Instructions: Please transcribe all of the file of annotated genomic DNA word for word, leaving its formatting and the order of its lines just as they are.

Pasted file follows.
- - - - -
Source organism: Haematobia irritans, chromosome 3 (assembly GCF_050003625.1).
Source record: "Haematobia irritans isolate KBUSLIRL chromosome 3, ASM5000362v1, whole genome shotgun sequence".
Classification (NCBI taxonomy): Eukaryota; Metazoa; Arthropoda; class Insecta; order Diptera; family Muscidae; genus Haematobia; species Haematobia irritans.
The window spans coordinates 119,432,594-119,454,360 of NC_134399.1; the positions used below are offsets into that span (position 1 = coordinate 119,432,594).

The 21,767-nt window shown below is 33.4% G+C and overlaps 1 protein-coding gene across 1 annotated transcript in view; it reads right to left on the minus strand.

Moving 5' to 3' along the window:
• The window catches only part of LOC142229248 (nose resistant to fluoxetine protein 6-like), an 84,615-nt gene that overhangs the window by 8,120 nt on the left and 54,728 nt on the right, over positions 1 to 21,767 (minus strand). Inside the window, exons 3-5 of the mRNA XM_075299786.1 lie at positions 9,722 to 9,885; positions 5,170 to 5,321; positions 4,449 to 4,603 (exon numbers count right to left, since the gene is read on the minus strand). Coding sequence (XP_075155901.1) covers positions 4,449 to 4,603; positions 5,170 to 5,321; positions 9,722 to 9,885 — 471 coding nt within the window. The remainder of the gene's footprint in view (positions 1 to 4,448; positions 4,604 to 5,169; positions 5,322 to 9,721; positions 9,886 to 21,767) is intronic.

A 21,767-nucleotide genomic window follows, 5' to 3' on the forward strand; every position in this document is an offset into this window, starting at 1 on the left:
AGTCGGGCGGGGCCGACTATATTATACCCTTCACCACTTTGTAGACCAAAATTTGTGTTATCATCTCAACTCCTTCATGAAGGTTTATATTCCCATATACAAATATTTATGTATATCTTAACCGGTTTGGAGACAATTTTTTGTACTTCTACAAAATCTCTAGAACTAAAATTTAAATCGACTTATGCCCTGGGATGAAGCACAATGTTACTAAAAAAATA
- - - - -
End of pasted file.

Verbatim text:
Source organism: Haematobia irritans, chromosome 3 (assembly GCF_050003625.1).
Source record: "Haematobia irritans isolate KBUSLIRL chromosome 3, ASM5000362v1, whole genome shotgun sequence".
Classification (NCBI taxonomy): Eukaryota; Metazoa; Arthropoda; class Insecta; order Diptera; family Muscidae; genus Haematobia; species Haematobia irritans.
The window spans coordinates 119,432,594-119,454,360 of NC_134399.1; the positions used below are offsets into that span (position 1 = coordinate 119,432,594).

The 21,767-nt window shown below is 33.4% G+C and overlaps 1 protein-coding gene across 1 annotated transcript in view; it reads right to left on the minus strand.

Moving 5' to 3' along the window:
• The window catches only part of LOC142229248 (nose resistant to fluoxetine protein 6-like), an 84,615-nt gene that overhangs the window by 8,120 nt on the left and 54,728 nt on the right, over positions 1 to 21,767 (minus strand). Inside the window, exons 3-5 of the mRNA XM_075299786.1 lie at positions 9,722 to 9,885; positions 5,170 to 5,321; positions 4,449 to 4,603 (exon numbers count right to left, since the gene is read on the minus strand). Coding sequence (XP_075155901.1) covers positions 4,449 to 4,603; positions 5,170 to 5,321; positions 9,722 to 9,885 — 471 coding nt within the window. The remainder of the gene's footprint in view (positions 1 to 4,448; positions 4,604 to 5,169; positions 5,322 to 9,721; positions 9,886 to 21,767) is intronic.

A 21,767-nucleotide genomic window follows, 5' to 3' on the forward strand; every position in this document is an offset into this window, starting at 1 on the left:
AGTCGGGCGGGGCCGACTATATTATACCCTTCACCACTTTGTAGACCAAAATTTGTGTTATCATCTCAACTCCTTCATGAAGGTTTATATTCCCATATACAAATATTTATGTATATCTTAACCGGTTTGGAGACAATTTTTTGTACTTCTACAAAATCTCTAGAACTAAAATTTAAATCGACTTATGCCCTGGGATGAAGCACAATGTTACTAAAAAAATA